The author takes a step back from the main story to discuss what drives the buyers to purchase potentially dangerous medication from unlicensed online pharmacies. The chapter has several striking accounts from a few of such buyers in the United States. Alarmingly, we learn that these buyers were driven to online pharmacies to purchase prescribed medication they would not have been able to afford due to extremely high medication costs and insufficient health insurance coverage.

    Chapter 5 – Russian Roulette

    Continues from the previous chapter's focus on the consumer. While the chapter opens with a cautionary tale of a death caused by the purchase of fraudulent prescription medication online, further investigation has a completely opposite conclusion: the vast majority of the prescription drugs ordered from online pharmacies are far cheaper and no less safe than the same pills ordered through a local pharmacy.

    Chapter 6 – Partner(kas) in (Dis)organized Crime

    Discusses how online pharmacies are driving spammer operations to market their products through various affiliate programs called “partnerka”s in Russian. The spammers in turn drive large botnets and malware development in order to distribute the spam.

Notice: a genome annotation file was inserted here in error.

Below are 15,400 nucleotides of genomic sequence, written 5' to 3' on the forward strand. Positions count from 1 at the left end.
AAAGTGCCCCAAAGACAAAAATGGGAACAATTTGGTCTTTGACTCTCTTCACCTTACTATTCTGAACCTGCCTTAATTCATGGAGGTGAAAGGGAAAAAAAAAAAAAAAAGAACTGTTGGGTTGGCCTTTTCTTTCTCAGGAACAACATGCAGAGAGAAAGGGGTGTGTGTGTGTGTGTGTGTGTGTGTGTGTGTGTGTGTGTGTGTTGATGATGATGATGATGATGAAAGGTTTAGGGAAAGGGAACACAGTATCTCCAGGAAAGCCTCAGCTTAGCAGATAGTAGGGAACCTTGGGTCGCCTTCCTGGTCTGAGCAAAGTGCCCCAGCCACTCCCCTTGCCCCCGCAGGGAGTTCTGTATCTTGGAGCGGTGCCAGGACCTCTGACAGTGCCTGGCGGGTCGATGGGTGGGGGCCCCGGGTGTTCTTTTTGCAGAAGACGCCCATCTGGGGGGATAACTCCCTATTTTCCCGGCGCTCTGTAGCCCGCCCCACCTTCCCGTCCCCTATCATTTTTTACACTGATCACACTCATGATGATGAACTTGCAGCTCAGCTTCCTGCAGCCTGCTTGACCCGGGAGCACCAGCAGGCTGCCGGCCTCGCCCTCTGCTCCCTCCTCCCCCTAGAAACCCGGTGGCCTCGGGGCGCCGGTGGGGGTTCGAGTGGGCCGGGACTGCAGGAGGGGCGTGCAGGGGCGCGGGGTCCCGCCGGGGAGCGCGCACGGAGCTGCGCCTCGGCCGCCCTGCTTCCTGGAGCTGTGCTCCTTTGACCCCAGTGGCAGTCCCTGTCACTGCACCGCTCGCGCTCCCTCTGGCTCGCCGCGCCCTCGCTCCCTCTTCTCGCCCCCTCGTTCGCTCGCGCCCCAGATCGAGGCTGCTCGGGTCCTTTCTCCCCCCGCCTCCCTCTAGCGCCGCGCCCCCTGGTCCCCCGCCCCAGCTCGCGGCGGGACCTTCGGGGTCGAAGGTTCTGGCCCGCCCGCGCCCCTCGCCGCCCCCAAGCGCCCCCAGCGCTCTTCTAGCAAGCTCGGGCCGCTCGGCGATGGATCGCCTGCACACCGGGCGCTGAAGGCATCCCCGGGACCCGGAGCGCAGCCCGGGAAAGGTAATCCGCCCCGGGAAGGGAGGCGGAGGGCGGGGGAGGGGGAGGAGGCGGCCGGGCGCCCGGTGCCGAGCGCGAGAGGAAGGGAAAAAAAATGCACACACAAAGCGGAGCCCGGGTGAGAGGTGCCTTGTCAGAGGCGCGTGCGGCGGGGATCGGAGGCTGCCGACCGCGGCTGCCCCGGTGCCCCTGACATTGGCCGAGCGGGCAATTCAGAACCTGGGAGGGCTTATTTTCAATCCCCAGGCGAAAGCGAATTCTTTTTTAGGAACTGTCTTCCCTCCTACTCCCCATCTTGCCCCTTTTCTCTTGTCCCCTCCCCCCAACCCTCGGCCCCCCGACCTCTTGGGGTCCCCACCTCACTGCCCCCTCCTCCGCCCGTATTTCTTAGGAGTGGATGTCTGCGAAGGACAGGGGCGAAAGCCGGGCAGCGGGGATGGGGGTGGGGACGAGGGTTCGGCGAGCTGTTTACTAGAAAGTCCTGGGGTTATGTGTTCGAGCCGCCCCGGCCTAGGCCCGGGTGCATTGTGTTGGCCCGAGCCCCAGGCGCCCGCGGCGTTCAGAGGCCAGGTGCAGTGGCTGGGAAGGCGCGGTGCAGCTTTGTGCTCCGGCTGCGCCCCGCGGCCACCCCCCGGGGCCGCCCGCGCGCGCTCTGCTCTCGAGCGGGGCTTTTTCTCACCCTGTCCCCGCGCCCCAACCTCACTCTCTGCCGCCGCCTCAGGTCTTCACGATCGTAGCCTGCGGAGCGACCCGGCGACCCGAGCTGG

Chapter 7 – Meet the Spammers

    This chapter discusses the profiles of the most notorious spammers in the world and the botnets they operate. It was interesting to learn how the operators of these botnets often hired teams of well payed programmers to support them.

    Chapter 8 – Old Friends Bitter Enemies

    In this chapter we go back to the Pharma Wars story. We learn how Vrublevsky and Gusev first met and their brief partnership when they launched a credit card processor, ChronoPay. After the two parted ways, both Vrublevsky and Gusev establish competing online pharmacies and the corresponding spamming communities. The rest is a story of the two men stopping at nothing to hurt each other using anything at their disposal.

    Chapter 9 – Meeting in Moscow

    Covers the author's meeting with Vrublevsky in Moscow. It was interesting to read about Vrublevsky's lavish lifestyle and his dismissal of any wrongdoings even when confronted with evidence that proves otherwise.

    Chapter 10 – The Antis